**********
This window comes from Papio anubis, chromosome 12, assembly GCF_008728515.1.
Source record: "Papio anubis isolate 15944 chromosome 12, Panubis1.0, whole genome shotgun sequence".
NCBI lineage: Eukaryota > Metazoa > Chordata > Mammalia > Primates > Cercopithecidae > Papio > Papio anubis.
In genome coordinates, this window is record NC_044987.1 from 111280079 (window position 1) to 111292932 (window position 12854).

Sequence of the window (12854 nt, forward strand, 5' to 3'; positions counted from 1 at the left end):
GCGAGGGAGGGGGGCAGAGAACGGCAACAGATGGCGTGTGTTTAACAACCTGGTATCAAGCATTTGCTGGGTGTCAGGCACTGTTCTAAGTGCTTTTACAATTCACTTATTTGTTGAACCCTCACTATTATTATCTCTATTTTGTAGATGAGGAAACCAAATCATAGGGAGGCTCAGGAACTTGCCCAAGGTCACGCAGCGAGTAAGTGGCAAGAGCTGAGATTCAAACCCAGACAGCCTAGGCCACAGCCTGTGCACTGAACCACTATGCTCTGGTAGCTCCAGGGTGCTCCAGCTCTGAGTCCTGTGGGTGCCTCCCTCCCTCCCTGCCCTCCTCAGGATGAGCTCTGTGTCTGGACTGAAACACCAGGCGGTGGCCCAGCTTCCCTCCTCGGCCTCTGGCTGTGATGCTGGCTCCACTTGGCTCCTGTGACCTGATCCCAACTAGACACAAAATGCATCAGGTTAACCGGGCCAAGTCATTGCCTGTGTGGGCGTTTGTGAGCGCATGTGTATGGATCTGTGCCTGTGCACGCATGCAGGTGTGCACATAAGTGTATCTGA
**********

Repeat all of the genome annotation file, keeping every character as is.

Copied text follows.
This window comes from Papio anubis, chromosome 12, assembly GCF_008728515.1.
Source record: "Papio anubis isolate 15944 chromosome 12, Panubis1.0, whole genome shotgun sequence".
NCBI lineage: Eukaryota > Metazoa > Chordata > Mammalia > Primates > Cercopithecidae > Papio > Papio anubis.
In genome coordinates, this window is record NC_044987.1 from 111280079 (window position 1) to 111292932 (window position 12854).

Sequence of the window (12854 nt, forward strand, 5' to 3'; positions counted from 1 at the left end):
GCGAGGGAGGGGGGCAGAGAACGGCAACAGATGGCGTGTGTTTAACAACCTGGTATCAAGCATTTGCTGGGTGTCAGGCACTGTTCTAAGTGCTTTTACAATTCACTTATTTGTTGAACCCTCACTATTATTATCTCTATTTTGTAGATGAGGAAACCAAATCATAGGGAGGCTCAGGAACTTGCCCAAGGTCACGCAGCGAGTAAGTGGCAAGAGCTGAGATTCAAACCCAGACAGCCTAGGCCACAGCCTGTGCACTGAACCACTATGCTCTGGTAGCTCCAGGGTGCTCCAGCTCTGAGTCCTGTGGGTGCCTCCCTCCCTCCCTGCCCTCCTCAGGATGAGCTCTGTGTCTGGACTGAAACACCAGGCGGTGGCCCAGCTTCCCTCCTCGGCCTCTGGCTGTGATGCTGGCTCCACTTGGCTCCTGTGACCTGATCCCAACTAGACACAAAATGCATCAGGTTAACCGGGCCAAGTCATTGCCTGTGTGGGCGTTTGTGAGCGCATGTGTATGGATCTGTGCCTGTGCACGCATGCAGGTGTGCACATAAGTGTATCTGA